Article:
(This article includes material provided by Lancaster University.)
In a previous article, I discussed the role of genetically modified corn and soybean seeds in driving rapid expansion in large scale monocrop agriculture in Argentina and nearby countries, contributing to rapid loss of biodiversity. A new study, published last week in the journal Science, shows that those giant farms have also made the South American plains more vulnerable to destructive flooding.
Extensive areas of grasslands, and forests across South American plains have rapidly been converted to the production of annual crops, such as soybean and maize. This agricultural expansion has been taking place at a staggering rate of 2.1 million hectares a year.
The new study shows how these shifts to annual crop agriculture, which relies on rainfall rather than irrigation, are rapidly disrupting the water table across the large flat regions of the Pampas and Chaco plains and contributing to significantly increased risks of surface flooding.
The researchers used satellite imagery and field observations over the last four decades, as well as statistical modelling and hydrological simulations, to identify trends for groundwater and flooding. They revealed unprecedented evidence on how subtle, but widespread changes to vegetation cover can transform the water cycle across large regions.
The replacement of native vegetation and pastures with rain-fed croplands in South America’s major grain-producing area has resulted in a significant increase in the number of floods, and the area they affect. New flooded areas are expanding at about 700 square kilometers per year in the central plains, a phenomenon unseen elsewhere on the continent.
As short-rooted annual crops replace deeper-rooted native vegetation and pastures, floods are gradually doubling their coverage and becoming more sensitive to changes in precipitation. Groundwater, once deep beneath the surface (12-6 meters), is now rising to shallower levels (around 4 meters).
Replacing deeper rooted trees, plants and grasses with shallow rooted annual crops over such a huge scale has moved the regional water table rise closer to the surface. As the water level rises closer to the surface there is less capacity for the land to absorb heavy rainfall, making flooding more likely.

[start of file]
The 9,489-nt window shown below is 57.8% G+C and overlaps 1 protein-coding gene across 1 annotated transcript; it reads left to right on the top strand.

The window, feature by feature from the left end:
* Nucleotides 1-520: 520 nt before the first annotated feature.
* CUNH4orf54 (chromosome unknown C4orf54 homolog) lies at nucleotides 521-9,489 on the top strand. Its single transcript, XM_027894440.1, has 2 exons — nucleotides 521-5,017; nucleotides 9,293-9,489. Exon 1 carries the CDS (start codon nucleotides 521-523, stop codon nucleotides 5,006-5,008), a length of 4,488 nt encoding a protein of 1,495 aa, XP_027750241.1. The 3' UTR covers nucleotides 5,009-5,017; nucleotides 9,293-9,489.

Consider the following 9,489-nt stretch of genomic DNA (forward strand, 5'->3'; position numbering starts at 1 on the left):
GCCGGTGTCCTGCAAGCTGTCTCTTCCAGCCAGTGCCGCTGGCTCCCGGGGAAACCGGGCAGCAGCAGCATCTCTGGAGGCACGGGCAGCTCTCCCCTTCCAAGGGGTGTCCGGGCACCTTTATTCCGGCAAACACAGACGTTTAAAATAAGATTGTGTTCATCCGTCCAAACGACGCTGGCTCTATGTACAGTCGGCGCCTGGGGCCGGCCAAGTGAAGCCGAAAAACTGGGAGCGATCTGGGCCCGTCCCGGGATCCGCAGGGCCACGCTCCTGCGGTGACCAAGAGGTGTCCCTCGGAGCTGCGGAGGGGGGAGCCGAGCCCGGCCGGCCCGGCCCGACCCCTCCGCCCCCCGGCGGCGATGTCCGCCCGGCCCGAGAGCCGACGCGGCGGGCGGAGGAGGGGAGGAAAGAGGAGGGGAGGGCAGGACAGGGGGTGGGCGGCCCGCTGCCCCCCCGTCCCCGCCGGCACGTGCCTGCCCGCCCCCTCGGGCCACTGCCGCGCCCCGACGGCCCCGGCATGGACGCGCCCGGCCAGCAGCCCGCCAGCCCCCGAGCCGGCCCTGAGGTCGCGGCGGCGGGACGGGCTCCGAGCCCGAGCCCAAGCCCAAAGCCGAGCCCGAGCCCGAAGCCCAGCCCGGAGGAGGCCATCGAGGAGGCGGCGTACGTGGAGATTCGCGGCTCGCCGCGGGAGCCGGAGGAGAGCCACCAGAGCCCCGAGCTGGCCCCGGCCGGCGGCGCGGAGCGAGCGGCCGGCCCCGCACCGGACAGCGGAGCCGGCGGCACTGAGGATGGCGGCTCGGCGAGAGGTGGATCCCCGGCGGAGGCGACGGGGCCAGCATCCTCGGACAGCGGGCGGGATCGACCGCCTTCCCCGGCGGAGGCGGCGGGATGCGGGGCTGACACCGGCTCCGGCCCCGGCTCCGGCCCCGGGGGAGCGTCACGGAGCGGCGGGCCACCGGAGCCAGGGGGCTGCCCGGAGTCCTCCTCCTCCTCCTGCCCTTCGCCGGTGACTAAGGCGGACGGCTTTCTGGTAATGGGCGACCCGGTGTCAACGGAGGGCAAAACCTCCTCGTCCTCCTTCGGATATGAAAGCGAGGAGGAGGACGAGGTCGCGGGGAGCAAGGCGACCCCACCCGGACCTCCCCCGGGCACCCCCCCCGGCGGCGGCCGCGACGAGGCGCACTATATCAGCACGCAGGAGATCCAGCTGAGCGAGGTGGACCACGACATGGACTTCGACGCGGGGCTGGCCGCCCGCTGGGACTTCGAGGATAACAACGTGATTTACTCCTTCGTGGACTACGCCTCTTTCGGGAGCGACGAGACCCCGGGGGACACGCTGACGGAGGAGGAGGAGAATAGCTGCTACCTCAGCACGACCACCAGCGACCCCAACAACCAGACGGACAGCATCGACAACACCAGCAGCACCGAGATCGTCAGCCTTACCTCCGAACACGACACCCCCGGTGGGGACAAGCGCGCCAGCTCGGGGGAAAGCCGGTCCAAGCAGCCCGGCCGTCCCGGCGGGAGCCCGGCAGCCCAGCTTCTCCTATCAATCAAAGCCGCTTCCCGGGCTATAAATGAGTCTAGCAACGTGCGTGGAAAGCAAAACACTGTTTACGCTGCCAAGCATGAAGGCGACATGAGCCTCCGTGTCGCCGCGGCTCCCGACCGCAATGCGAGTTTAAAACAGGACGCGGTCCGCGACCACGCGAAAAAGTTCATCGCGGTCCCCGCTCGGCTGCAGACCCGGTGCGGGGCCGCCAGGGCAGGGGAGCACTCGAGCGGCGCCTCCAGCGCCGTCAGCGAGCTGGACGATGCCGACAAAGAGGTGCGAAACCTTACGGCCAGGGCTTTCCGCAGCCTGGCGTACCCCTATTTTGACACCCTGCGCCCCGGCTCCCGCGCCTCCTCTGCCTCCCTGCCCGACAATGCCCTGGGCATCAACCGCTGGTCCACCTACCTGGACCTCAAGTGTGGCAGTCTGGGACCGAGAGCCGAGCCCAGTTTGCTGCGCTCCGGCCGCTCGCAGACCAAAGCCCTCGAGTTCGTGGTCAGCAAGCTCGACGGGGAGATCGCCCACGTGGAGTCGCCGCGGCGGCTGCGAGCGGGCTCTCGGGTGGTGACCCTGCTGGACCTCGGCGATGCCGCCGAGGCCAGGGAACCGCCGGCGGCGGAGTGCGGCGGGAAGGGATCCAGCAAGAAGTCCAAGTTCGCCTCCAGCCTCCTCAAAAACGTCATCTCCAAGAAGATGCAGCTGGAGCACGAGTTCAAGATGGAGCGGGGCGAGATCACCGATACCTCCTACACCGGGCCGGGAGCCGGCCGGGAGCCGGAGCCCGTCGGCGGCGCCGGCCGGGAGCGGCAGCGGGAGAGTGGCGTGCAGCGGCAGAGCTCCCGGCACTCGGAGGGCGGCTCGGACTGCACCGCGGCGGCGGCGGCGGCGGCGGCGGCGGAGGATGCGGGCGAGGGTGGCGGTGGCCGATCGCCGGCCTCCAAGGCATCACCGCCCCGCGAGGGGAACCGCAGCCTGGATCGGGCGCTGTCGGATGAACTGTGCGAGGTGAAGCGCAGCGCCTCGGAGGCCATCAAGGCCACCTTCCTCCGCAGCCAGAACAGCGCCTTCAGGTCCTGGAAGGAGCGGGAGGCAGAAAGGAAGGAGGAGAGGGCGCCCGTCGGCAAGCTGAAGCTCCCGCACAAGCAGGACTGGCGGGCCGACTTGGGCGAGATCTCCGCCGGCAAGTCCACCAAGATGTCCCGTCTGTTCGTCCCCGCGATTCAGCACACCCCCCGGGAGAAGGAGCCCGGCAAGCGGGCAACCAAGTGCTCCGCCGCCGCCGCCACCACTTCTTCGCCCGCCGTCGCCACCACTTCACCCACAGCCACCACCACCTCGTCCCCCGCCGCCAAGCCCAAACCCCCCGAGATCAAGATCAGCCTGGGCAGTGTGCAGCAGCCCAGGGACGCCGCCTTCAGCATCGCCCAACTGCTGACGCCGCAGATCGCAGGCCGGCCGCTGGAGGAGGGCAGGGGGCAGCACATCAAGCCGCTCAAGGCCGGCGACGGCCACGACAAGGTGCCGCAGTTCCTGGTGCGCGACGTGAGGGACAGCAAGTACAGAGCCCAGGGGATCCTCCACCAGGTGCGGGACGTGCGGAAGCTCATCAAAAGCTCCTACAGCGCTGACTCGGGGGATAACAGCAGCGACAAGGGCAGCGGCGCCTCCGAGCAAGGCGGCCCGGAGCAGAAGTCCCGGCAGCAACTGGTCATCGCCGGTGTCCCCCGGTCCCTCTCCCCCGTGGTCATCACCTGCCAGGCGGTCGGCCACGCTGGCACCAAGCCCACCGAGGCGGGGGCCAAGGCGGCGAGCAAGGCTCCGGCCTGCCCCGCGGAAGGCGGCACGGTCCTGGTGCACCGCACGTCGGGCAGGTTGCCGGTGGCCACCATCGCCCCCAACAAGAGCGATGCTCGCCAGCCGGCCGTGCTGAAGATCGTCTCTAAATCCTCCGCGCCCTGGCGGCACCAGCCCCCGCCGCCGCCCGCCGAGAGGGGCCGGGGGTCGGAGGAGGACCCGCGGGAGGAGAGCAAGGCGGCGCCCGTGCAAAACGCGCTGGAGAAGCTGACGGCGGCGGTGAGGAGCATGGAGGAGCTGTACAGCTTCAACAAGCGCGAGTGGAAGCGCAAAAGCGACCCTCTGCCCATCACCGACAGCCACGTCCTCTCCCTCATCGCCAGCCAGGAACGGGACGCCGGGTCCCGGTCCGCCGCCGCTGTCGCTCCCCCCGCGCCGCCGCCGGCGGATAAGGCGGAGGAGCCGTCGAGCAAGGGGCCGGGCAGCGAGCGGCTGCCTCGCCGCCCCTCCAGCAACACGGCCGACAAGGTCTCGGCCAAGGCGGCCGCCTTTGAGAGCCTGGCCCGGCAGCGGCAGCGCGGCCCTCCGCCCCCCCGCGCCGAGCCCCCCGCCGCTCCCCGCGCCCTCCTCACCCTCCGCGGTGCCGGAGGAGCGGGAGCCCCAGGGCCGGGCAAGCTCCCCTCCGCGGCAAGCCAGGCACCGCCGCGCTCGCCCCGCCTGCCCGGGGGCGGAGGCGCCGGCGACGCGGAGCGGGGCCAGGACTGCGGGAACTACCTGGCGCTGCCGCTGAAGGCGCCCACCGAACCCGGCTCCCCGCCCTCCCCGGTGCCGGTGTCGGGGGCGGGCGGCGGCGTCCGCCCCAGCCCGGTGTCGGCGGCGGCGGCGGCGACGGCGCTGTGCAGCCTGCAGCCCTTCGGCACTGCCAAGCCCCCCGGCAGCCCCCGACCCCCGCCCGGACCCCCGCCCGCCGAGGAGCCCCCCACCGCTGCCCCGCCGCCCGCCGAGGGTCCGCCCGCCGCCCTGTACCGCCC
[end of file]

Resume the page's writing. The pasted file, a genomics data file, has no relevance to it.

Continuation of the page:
In addition to flooding, researchers say these human-induced hydrological changes are also risking other issues such as soil erosion, methane emissions and salting of the land through salination.
The authors say the findings underscore the urgent need for smarter land use policies that promote sustainable farming practices and water management strategies.
|Science, June 29, 2023
Abstract: Agricultural expansion raises groundwater and increases flooding in the South American plains
Regional effects of farming on hydrology are associated mostly with irrigation. In this work, we show how rainfed agriculture can also leave large-scale imprints.
The extent and speed of farming expansion across the South American plains over the past four decades provide an unprecedented case of the effects of rainfed farming on hydrology.
Remote sensing analysis shows that as annual crops replaced native vegetation and pastures, floods gradually doubled their coverage, increasing their sensitivity to precipitation.
Groundwater shifted from deep (12 to 6 meters) to shallow (4 to 0 meters) states, reducing drawdown levels.
Field studies and simulations suggest that declining rooting depths and evapotranspiration in croplands are the causes of this hydrological transformation.
These findings show the escalating flooding risks associated with rainfed agriculture expansion at subcontinental and decadal scales.